Optimizing personalized menus and incentives to increase driver autonomy in ridesharing and crowdsourced delivery platforms with stochastic driver behavior

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Horner, Hannah
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Electronic thesis
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Peer-to-peer logistics platforms have become increasingly popular in recent years for performing last mile delivery, ridesharing, and more. In general, current platforms have the suppliers i.e. the drivers either sift through and select from a large number of requests or are assigned a single request that they may or may not be able to reject. In this dissertation we offer an alternative framework, that provides drivers with a small but personalized menu of requests to choose from. This creates a Stackelberg game, in which the platform leads by deciding what menu of requests to send to each driver, and the drivers follow by selecting which request(s) to accept from their received menus. Determining optimal menus, menu size, and request overlaps is complex as the platform has limited knowledge of drivers' request preferences. Exploiting the problem structure when drivers signal willingness to fulfill each request, we reformulate our problem as an equivalent single-level Mixed Integer Linear Program (MILP) and apply the Sample Average Approximation (SAA) method. Computational tests recommend a training sample size for inputted SAA scenarios and a test sample size for completing performance analysis. Our stochastic optimization approach performs better than current approaches, as well as deterministic optimization alternatives. A simplified formulation ignoring `unhappy drivers' who accept requests but are not matched is shown to produce similar objective values with a fraction of the runtime. A ridesharing case study of the Chicago Regional transportation network provides insights for a platform wanting to provide driver autonomy via menu creation. The proposed methods achieved high demand performance as long as the drivers are well compensated (e.g., even when drivers are allowed to reject requests, on average over 90% of requests are fulfilled when 80% of the fare goes to drivers; this drops to below 60% when only 40% of the fare goes to drivers). Thus, neither the platform nor the drivers benefit from low driver compensation due to its resulting low driver participation and thus low request fulfillment. Finally, for the cases tested, a maximum menu size of 5 is recommended as it produces good quality platform solutions without requiring much driver selection time. Stochastic driver responses, independently accepting or rejecting each request in their menus, endogenously depend on the offered compensation for each request and the driver's effort required to fulfill the request (e.g. extra driving time). Therefore, in this dissertation, we also create and solve an optimization model to simultaneously determine personalized menus and incentives to offer drivers. We exploit variable properties to circumvent nonlinear variable relationships, formulating the model as a linear integer program. Stochastic driver responses are modeled as a sample of variable and fixed scenarios. An imposed premium counterbalances solution overfitting. Solution methods decompose and iterate, improving performance of computational experiments that use request/driver trip information from the Chicago Regional transportation network. Our approach outperforms alternative methods and our first approach that has no incentives by strategically using personalized incentives to prioritize promising matches and to increase drivers’ willingness to accept requests. This benefits both customers and drivers: the average driver income is increased by 4.1% compared to the menu-only model, and 96.6% of requests are matched (4.1% higher than the menu-only method). Higher incentives are offered when drivers are more likely to accept, while fewer incentives and menu slots are reserved for driver-request pairs less likely to be accepted. We design a third approach to examine the tradeoffs between the potential performance gains with the inclusion of incentives, and ensuring a fair experience for drivers. We use the same methodology and experiment data as our second framework producing menus and incentives, with added constraints that enforce one of three fairness types. These constraints require that nearby drivers receive the same compensation for the same request (driver proximity fairness), that drivers closer to the request receive higher compensation as they incur a shorter customer wait time (closer higher fairness), or that all compensation offers for a request are the same (all equal fairness). Computational experiments illustrate that personalized incentives even under such fairness constraints can still benefit the platform. Several of the properties of the fairness-constrained solutions, namely, match rate, profit, and driver income, are in between those of the two extremes found in the no-incentives solutions and the incentives-without-fairness-constraints solutions, while also providing a certain level of incentive fairness. Compared to the remaining fairness settings, solutions from driver proximity fairness with a low distance threshold value (the method with the fewest fairness constraints) and from our method with no fairness constraints have fewer compensation offers that have a nonzero incentive, but have the highest incentive offer average.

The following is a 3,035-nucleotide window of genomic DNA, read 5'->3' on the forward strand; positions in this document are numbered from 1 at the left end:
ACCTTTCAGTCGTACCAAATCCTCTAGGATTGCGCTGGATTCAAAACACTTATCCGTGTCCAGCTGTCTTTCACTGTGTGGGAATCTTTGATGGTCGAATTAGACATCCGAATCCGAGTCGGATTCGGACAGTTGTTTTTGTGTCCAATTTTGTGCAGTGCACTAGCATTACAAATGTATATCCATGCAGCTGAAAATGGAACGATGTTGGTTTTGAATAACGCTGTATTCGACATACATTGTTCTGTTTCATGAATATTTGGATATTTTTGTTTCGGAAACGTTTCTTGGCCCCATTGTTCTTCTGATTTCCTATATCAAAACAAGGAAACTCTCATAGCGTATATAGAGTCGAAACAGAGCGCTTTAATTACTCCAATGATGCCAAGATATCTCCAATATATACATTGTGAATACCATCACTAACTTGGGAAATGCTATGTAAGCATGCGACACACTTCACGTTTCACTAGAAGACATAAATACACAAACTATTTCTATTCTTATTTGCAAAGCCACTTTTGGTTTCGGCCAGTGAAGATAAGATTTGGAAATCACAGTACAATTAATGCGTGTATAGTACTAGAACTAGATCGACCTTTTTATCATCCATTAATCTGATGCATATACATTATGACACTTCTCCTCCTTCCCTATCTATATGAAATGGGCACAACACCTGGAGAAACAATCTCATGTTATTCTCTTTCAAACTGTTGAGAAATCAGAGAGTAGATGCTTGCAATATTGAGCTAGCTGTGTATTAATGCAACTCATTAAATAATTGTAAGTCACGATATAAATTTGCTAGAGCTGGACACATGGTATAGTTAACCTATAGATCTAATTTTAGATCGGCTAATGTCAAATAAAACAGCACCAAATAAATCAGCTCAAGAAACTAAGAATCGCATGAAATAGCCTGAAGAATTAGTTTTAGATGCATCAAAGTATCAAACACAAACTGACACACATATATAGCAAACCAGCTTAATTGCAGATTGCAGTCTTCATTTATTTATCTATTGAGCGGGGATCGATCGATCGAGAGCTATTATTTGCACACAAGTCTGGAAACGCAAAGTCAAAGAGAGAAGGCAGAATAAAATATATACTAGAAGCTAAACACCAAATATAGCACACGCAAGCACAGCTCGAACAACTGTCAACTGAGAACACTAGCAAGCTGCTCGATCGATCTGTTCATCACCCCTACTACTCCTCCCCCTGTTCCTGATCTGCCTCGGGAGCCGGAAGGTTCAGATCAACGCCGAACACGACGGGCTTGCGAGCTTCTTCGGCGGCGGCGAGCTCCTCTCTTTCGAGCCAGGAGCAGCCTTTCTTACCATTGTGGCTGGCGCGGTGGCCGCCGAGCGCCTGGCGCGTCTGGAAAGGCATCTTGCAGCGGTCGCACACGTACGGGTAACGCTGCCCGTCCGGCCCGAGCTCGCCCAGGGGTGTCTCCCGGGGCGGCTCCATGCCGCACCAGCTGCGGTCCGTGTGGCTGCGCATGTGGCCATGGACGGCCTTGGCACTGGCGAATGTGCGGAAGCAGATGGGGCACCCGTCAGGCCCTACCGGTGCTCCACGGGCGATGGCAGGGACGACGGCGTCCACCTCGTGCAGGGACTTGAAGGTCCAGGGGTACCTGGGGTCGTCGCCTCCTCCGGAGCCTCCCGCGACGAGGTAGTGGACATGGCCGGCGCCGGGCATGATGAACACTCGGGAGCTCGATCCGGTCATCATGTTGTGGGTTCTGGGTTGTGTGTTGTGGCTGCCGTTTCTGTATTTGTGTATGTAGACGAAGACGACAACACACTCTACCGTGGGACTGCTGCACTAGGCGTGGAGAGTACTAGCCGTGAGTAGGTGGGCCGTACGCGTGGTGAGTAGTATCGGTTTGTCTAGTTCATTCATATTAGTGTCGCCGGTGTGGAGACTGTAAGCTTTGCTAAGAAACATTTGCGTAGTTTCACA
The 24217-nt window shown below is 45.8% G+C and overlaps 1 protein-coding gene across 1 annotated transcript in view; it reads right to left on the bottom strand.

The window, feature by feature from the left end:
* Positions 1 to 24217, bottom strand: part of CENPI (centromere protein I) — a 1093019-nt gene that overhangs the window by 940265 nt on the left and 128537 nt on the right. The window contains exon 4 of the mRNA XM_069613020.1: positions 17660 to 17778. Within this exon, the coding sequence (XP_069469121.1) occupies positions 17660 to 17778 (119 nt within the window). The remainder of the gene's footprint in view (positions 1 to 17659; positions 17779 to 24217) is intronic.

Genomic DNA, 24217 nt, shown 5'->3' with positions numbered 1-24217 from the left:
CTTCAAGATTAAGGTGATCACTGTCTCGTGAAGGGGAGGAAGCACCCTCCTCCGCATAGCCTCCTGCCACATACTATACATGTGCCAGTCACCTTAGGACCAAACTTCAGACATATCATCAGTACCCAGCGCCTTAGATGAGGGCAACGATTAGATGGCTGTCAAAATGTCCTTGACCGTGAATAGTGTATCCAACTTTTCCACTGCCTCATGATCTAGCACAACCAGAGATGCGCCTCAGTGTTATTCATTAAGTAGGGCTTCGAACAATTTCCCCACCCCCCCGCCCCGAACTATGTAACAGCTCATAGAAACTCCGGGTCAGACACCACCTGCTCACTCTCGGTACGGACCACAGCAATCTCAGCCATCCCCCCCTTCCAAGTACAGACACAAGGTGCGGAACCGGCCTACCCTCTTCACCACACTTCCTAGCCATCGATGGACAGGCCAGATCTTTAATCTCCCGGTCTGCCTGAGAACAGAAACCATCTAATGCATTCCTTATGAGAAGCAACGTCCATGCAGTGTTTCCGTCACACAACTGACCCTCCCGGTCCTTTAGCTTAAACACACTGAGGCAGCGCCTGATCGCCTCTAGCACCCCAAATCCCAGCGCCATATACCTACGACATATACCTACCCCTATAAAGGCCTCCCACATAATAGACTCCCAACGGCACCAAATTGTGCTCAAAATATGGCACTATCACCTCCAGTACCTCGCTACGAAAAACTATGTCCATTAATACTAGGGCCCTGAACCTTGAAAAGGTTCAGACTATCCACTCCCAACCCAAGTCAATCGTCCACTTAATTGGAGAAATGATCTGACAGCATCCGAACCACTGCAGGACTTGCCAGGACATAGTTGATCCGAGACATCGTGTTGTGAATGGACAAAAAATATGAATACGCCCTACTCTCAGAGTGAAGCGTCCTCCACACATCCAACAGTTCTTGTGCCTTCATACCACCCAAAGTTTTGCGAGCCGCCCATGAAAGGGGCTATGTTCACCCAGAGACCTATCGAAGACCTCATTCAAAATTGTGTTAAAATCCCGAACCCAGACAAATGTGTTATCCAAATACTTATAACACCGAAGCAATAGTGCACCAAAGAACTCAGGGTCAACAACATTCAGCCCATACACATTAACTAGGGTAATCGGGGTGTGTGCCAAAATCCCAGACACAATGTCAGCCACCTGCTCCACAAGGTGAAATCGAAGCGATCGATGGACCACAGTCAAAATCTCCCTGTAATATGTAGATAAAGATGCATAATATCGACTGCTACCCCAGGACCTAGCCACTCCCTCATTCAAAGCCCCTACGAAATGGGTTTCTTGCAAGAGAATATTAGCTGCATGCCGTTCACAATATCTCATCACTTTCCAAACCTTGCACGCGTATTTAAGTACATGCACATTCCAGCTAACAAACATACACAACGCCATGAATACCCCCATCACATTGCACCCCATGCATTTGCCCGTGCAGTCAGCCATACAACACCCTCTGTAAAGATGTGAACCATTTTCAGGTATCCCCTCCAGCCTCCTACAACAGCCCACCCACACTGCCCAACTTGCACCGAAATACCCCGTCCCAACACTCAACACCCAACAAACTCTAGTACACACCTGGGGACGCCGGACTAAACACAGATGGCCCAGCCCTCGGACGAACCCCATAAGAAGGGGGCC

August 2021
School of Science
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Rensselaer Polytechnic Institute, Troy, NY
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